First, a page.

New in OS X: Get MacRumors Push Notifications on your Mac

Resubscribe Now Close

Apple Hires Two Google Executives With Satellite Expertise

Apple has recently hired John Fenwick and Michael Trela, two Google satellite executives, reports Bloomberg. Fenwick led Google's spacecraft operations, while Trela was head of satellite engineering.

Both Trela and Fenwick are reporting to Greg Duffy, the former co-founder of camera company Dropcam. What the two are doing at Apple is unclear, but Bloomberg speculates they're either working on satellites for image collection or satellites for communications.

Rumors have suggested Apple is using a fleet of drones to collect data to improve Apple Maps, with the company having filed for an FAA permit to be able to fly drones for commercial purposes. Apple also acquired Aether Industries in 2015, a previously unknown purchase.

Aether Industries develops high-bandwidth radio transceivers and high-altitude balloons. On its website, Aether Industries shows off a range of high-resolution aerial imagery and claims to provide a "full imaging and mapping solution for full color aerial images."


There's also evidence Apple is interested in deploying satellites for communication purposes. Boeing has been working on sending more than 1,000 satellites into low-earth orbit for the purpose of providing broadband access, and the company has reportedly been in talks with Apple.
The aerospace company has talked with Apple about the technology company being an investor-partner in the project, a person familiar with the situation said. It's unclear if those talks will result in a deal.

At the annual Satellite 2017 conference in Washington D.C. last month, industry insiders said Boeing's project was being funded by Apple, Tim Farrar, a satellite and telecom consultant at TMF Associates Inc., wrote in a recent blog. A Boeing spokesman declined to comment.
Former Boeing executive James Bell also joined Apple's board of directors back in October of 2015, another potential link between Apple and Boeing.

It continues to be unclear if Apple will get involved with Boeing's broadband endeavor, but it's easy to see why Apple might be interested with Boeing aiming for faster speeds than existing cellular systems.

Apple and Google declined to comment on the hiring, while Fenwick, Trela, and Duffy did not respond to Bloomberg's request for comments.



Top Rated Comments

(View all)

1 week ago
satellite internet please. get rid of carriers and get rid of the complexity of using my iphone in a new country.
Rating: 8 Votes
1 week ago
Very interesting. Looks like Apple want's to go above the Cloud. :apple:
Rating: 5 Votes
1 week ago
My guess it's related to car communication.
Rating: 3 Votes
1 week ago
Would love it if Apple became an ISP. We could cut out all of these companies that are monopolizing and manipulating our laws so they can sell our privacy without our permission. Apple would make a great set of dumb pipes, but it's probably going to cost us. I'd be willing to pay as anything they devise would likely be fast and secure. Satellites though? That sounds like a big challenge.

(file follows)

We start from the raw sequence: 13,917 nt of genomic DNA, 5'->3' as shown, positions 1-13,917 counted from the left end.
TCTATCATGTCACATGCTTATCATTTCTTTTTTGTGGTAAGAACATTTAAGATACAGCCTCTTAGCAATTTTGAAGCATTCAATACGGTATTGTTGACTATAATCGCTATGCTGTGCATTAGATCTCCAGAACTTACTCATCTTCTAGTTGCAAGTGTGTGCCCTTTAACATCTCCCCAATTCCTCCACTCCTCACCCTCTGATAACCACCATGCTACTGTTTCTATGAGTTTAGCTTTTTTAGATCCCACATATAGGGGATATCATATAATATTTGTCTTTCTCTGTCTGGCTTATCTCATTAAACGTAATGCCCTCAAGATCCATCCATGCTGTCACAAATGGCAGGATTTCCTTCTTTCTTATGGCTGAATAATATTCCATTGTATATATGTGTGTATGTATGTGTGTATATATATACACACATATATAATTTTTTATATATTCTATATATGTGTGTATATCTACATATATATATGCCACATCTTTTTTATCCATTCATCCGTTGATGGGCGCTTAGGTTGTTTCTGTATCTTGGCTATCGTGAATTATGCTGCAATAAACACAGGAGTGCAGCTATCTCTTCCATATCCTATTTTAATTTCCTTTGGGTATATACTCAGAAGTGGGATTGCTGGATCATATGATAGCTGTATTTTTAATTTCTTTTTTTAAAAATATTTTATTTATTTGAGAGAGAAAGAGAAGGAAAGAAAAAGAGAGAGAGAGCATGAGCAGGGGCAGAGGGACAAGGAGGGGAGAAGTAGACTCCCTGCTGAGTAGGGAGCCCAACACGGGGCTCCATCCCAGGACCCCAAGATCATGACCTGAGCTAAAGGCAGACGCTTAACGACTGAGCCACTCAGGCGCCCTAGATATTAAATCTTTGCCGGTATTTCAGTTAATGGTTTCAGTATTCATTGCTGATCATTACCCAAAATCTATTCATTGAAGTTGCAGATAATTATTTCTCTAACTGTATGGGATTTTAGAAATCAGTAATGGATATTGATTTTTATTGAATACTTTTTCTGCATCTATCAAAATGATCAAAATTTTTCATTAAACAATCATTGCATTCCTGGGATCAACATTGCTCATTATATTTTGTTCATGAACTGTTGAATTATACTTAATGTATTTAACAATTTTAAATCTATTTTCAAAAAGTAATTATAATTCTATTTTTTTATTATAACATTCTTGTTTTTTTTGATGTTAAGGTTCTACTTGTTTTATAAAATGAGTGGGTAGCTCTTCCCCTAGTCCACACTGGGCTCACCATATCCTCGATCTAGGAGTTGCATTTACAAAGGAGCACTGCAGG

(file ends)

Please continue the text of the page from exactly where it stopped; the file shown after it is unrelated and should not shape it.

Rating: 3 Votes
1 week ago

I'm surprised Apple just doesn't straight-up build it's own ISP service. They really need to cut out the middle-man, especially with net-neutrality gone. It's expensive, but Apple is one of the few companies that can do it.
[doublepost=1492799150][/doublepost]Also, satellite internet is really slow, and should only be used for emergency communications. The bandwidth just isn't there, even with a thousand low-earth satellites.


Boeing/Apple would be a good partnership. They are both leaders in their fields. The current "slow" technology will NEVER get better until time is spent refining and polishing it. Or by some new technology that emerges by design or accident and becomes a game changer.
Rating: 2 Votes
1 week ago
I'm surprised Apple just doesn't straight-up build it's own ISP service. They really need to cut out the middle-man, especially with net-neutrality gone. It's expensive, but Apple is one of the few companies that can do it.
[doublepost=1492799150][/doublepost]Also, satellite internet is really slow, and should only be used for emergency communications. The bandwidth just isn't there, even with a thousand low-earth satellites.
Rating: 2 Votes
1 week ago

It won't get better. There is a literal bandwidth limit to satellite communications.

Yup, latency. Am on wildblue satellite internet and while better, you are still a slave to physics it's all in the distance. That's why I'm always interested in any lower altitude ideas.
Rating: 1 Votes
1 week ago
Under Tim Cook, Apple has consistently tried to become more like Google. Maps, ads, experimental projects, world comms. Wouldn't be surprised if Apple got into search engines soon.

Yup, latency. Am on wildblue satellite internet and while better, you are still a slave to physics it's all in the distance. That's why I'm always interested in any lower altitude ideas.


Yep, current satellite latency is why companies continue to lay underwater cables all around the globe. Even at light speed (186,000 miles per second), a few 22,000 mile geosynchronous orbit satellite hops (each way!) add up.

It's a lot faster to use a fiber cable at sea level (and below) to go around the world, where the max distance is closer to half the earth's circumference, or roughly a mere 12,000 miles.
Rating: 1 Votes
1 week ago
So, Apple isn't buying Tesla as was once rumoured... they're buying SpaceX :D
Rating: 1 Votes
1 week ago

Boeing/Apple would be a good partnership. They are both leaders in their fields. The current "slow" technology will NEVER get better until time is spent refining and polishing it. Or by some new technology that emerges by design or accident and becomes a game changer.


It won't get better. There is a literal bandwidth limit to satellite communications.
Rating: 1 Votes

[ Read All Comments ]